----- Original Message ----- 
From: "Brent Meeker" <[EMAIL PROTECTED]>
To: "Saibal Mitra" <[EMAIL PROTECTED]>
Sent: Wednesday, June 08, 2005 02:23 PM
Subject: RE: Observer-Moment Measure from Universe Measure

> >-----Original Message-----
> >From: Saibal Mitra [mailto:[EMAIL PROTECTED]
> >Sent: Wednesday, June 08, 2005 1:16 PM
> >To: Patrick Leahy; Hal Finney; [EMAIL PROTECTED]; [EMAIL PROTECTED]
> >Cc: everything-list@eskimo.com
> >Subject: Re: Observer-Moment Measure from Universe Measure
> >
> >
> >I think one should define an observer moment as the instantaneous
> >description of the human brain. I.e. the minimum amount of information
> >need to simulate the brain of a observer. This description changes over
> >due to interactions with the environment. Even if there were no
> >with the environment the description would change, but this change is
> >by the original description.
> That means that, supposing the brain is a classical, the "moment" cannot
> defined by a description of values, omitting rates; just as the path of a
> ballistic projectile cannot be specified by it location, omitting its
> But to include rates means an implicit introduction of time and continuity
> OMs.  This implies that OMs form causal chains and it makes no sense to
> about the same OM being in two different chains.

That's true in an isolated personal universe that is not interacting with an
'outside world'. I could, e.g. take your brain and simulate that on a
computer. The evolution equations for your brain are deterministic, so the
simulation will describe a unique chain of causal links provided you fix the
boundary conditions.

If the personal universe is embedded in another universe (like in our case),
then the evolution equations will be constantly perturbed.

> But a lot of the motivation for OMs comes from the brain *not* being
> from the idea that the brain gets "copied" into Everett's multiple
> states or MWIs.  Decoherence in the brain is very much faster than the
> neurochemical processes - that's why it's approximately classical.  So
what is
> going on when QM predicts different OMs?  From Everett's point of view the
> brain must be treated as part of the QM system and it gets "copied" - but
> by itself.  Its description must include its entanglement with the quantum
> systems observed.  So it seems that in either case, classical or quantum,
an OM
> as a description of a brain state, has links outside itself.  In the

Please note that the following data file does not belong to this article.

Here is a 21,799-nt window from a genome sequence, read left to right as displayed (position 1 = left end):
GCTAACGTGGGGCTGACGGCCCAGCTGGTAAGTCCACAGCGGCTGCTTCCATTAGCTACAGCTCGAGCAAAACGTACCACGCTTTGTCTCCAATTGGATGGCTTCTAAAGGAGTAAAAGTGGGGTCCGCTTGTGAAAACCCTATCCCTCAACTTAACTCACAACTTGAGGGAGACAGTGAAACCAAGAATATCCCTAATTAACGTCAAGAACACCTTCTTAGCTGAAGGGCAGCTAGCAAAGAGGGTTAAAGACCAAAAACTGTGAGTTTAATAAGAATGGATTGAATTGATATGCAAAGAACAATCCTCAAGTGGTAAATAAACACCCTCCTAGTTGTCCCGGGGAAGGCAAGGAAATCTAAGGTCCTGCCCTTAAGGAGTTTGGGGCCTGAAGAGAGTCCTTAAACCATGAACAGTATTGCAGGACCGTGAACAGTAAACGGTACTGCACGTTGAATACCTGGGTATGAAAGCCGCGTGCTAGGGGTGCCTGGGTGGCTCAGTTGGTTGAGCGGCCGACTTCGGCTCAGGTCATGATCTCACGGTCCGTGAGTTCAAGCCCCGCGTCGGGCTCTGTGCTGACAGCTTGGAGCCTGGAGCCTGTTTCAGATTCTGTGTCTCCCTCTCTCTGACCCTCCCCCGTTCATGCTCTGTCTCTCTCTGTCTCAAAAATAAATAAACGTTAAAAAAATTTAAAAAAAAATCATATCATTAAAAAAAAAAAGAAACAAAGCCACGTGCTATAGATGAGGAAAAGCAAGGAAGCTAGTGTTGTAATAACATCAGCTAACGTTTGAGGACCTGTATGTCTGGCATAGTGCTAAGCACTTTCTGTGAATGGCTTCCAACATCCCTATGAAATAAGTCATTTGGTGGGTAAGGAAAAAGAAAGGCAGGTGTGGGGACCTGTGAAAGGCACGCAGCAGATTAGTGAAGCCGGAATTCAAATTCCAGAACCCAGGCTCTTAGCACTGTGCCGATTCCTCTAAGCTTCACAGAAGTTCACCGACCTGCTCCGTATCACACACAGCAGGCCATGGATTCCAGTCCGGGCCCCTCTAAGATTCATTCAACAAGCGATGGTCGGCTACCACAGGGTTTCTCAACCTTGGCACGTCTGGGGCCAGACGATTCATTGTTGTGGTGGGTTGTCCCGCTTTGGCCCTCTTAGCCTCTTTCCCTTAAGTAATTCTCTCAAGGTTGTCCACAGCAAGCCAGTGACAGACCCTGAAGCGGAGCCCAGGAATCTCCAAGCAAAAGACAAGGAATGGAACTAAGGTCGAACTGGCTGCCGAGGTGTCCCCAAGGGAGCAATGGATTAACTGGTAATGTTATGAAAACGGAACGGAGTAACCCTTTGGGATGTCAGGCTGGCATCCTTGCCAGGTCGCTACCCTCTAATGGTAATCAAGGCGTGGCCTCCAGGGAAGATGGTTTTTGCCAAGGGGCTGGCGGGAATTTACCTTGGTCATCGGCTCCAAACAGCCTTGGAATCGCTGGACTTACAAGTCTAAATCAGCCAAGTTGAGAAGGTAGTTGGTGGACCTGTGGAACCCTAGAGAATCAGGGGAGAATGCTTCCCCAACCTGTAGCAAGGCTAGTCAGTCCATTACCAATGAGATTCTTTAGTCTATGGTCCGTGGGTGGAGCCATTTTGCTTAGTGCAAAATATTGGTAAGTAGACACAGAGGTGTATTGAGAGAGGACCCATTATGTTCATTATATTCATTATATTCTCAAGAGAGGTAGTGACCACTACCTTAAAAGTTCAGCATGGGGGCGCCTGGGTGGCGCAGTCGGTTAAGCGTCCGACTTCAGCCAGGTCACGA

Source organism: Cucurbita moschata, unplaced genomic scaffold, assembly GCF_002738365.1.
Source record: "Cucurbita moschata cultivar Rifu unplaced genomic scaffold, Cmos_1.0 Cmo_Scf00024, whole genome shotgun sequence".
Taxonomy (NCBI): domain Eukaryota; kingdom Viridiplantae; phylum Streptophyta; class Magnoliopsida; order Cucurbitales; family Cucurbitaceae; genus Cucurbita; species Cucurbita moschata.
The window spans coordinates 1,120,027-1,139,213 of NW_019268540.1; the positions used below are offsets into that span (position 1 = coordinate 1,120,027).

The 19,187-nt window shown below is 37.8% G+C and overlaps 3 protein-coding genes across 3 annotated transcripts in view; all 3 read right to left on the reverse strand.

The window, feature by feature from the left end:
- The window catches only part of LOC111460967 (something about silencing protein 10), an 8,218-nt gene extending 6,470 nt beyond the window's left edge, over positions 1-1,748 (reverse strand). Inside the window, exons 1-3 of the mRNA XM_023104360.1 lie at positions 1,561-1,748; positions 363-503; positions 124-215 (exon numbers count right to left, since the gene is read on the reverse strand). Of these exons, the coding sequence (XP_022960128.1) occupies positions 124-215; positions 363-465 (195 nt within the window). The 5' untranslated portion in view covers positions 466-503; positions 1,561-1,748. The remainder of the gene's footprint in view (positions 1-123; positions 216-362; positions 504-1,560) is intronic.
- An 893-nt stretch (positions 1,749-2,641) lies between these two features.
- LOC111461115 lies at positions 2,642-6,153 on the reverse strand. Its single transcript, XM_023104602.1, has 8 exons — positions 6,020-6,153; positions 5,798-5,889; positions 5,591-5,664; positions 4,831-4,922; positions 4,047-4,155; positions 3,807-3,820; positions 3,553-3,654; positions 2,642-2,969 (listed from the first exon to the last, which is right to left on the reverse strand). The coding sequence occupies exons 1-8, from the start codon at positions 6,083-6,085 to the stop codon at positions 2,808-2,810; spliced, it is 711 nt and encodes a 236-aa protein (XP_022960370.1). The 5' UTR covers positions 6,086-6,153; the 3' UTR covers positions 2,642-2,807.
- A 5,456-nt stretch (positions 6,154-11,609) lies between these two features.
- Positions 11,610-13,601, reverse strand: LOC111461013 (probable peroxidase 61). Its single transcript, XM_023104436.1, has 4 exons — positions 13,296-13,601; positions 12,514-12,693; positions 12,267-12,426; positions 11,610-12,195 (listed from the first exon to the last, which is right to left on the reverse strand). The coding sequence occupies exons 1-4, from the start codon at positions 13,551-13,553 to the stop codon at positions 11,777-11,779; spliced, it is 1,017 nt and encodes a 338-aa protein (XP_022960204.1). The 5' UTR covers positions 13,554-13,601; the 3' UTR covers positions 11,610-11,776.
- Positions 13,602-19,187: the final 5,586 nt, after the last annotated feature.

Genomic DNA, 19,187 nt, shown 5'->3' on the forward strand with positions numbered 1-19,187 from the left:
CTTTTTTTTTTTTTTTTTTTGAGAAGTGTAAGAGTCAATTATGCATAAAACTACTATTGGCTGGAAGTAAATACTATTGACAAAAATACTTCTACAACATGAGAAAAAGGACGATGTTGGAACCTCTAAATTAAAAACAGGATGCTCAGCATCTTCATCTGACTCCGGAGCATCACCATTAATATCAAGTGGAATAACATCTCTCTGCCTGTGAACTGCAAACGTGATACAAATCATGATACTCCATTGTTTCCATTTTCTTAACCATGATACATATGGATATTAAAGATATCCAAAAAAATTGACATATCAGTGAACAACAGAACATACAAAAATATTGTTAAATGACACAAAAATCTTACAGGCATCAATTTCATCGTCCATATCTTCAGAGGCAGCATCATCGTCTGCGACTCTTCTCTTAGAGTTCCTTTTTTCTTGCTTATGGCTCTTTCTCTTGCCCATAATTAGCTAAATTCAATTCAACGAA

> case it has casual links in time.  In the QM case it has Hilbert space
links to
> what has been observed.

I agree. But the entangled state of a brain with the rest of the universe in
the MWI corresponds to an ensemble of different worlds such that in each
member of the ensemble the brain is in some definite state.

> >So, I see no problem with Hal's way of thinking about OMs....
> >
> >
> >Observers are can be thought of as their own descriptions and thus
> >in their own right. Observer moments are observers in particular states
> >their ''personal'' universe being in a certain state. The causal relation
> >between successive states is already defined when we specify which
> >we are talking about. i.e., we have already specified the laws of physics
> >for the personal universe of an observer which defines the observer.
> >Specifying the initial state of the personal universes thus suffices.
> That would hold for a classical brain in a classical universe.  But does
it in
> a QM universe?  I see a tension between the idea of "personal universe"
> quantum entanglement.

I don't see problems here. If you assume that our universe is described by
some fundamental laws of physics then those laws of physics also describe
our brains. The way a particular brain works is thus fixed. This then
defines the personal universe. Entanglement of the brain with another system
can only happen if there are interactions with the outside. Even in the
classic case these intercations make the evolution of the personal universe


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